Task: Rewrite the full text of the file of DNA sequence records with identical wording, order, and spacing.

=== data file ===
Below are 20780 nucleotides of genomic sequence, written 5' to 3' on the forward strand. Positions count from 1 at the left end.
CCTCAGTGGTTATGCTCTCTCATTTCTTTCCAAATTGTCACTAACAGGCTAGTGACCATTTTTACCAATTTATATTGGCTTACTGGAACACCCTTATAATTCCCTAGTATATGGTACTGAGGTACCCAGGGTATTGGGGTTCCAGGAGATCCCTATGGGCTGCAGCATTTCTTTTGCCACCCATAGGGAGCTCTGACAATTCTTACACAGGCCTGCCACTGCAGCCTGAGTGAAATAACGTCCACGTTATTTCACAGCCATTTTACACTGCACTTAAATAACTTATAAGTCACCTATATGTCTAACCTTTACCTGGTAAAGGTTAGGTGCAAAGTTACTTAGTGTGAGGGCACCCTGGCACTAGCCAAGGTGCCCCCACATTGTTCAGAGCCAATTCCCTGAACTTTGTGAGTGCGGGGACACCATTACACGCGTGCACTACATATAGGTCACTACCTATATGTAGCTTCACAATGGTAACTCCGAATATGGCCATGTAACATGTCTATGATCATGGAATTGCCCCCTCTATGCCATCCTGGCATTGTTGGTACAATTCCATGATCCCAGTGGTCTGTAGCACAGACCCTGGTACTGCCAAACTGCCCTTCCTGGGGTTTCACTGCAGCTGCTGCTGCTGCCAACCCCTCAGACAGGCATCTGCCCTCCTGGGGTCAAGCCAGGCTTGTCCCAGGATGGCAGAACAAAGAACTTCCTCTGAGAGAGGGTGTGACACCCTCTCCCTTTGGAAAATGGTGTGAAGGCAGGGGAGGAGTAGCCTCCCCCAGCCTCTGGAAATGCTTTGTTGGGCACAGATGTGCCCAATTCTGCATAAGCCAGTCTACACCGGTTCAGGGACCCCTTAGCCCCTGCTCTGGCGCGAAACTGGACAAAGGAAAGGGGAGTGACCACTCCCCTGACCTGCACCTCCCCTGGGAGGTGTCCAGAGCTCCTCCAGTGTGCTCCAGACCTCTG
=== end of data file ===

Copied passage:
Below are 20780 nucleotides of genomic sequence, written 5' to 3' on the forward strand. Positions count from 1 at the left end.
CCTCAGTGGTTATGCTCTCTCATTTCTTTCCAAATTGTCACTAACAGGCTAGTGACCATTTTTACCAATTTATATTGGCTTACTGGAACACCCTTATAATTCCCTAGTATATGGTACTGAGGTACCCAGGGTATTGGGGTTCCAGGAGATCCCTATGGGCTGCAGCATTTCTTTTGCCACCCATAGGGAGCTCTGACAATTCTTACACAGGCCTGCCACTGCAGCCTGAGTGAAATAACGTCCACGTTATTTCACAGCCATTTTACACTGCACTTAAATAACTTATAAGTCACCTATATGTCTAACCTTTACCTGGTAAAGGTTAGGTGCAAAGTTACTTAGTGTGAGGGCACCCTGGCACTAGCCAAGGTGCCCCCACATTGTTCAGAGCCAATTCCCTGAACTTTGTGAGTGCGGGGACACCATTACACGCGTGCACTACATATAGGTCACTACCTATATGTAGCTTCACAATGGTAACTCCGAATATGGCCATGTAACATGTCTATGATCATGGAATTGCCCCCTCTATGCCATCCTGGCATTGTTGGTACAATTCCATGATCCCAGTGGTCTGTAGCACAGACCCTGGTACTGCCAAACTGCCCTTCCTGGGGTTTCACTGCAGCTGCTGCTGCTGCCAACCCCTCAGACAGGCATCTGCCCTCCTGGGGTCAAGCCAGGCTTGTCCCAGGATGGCAGAACAAAGAACTTCCTCTGAGAGAGGGTGTGACACCCTCTCCCTTTGGAAAATGGTGTGAAGGCAGGGGAGGAGTAGCCTCCCCCAGCCTCTGGAAATGCTTTGTTGGGCACAGATGTGCCCAATTCTGCATAAGCCAGTCTACACCGGTTCAGGGACCCCTTAGCCCCTGCTCTGGCGCGAAACTGGACAAAGGAAAGGGGAGTGACCACTCCCCTGACCTGCACCTCCCCTGGGAGGTGTCCAGAGCTCCTCCAGTGTGCTCCAGACCTCTG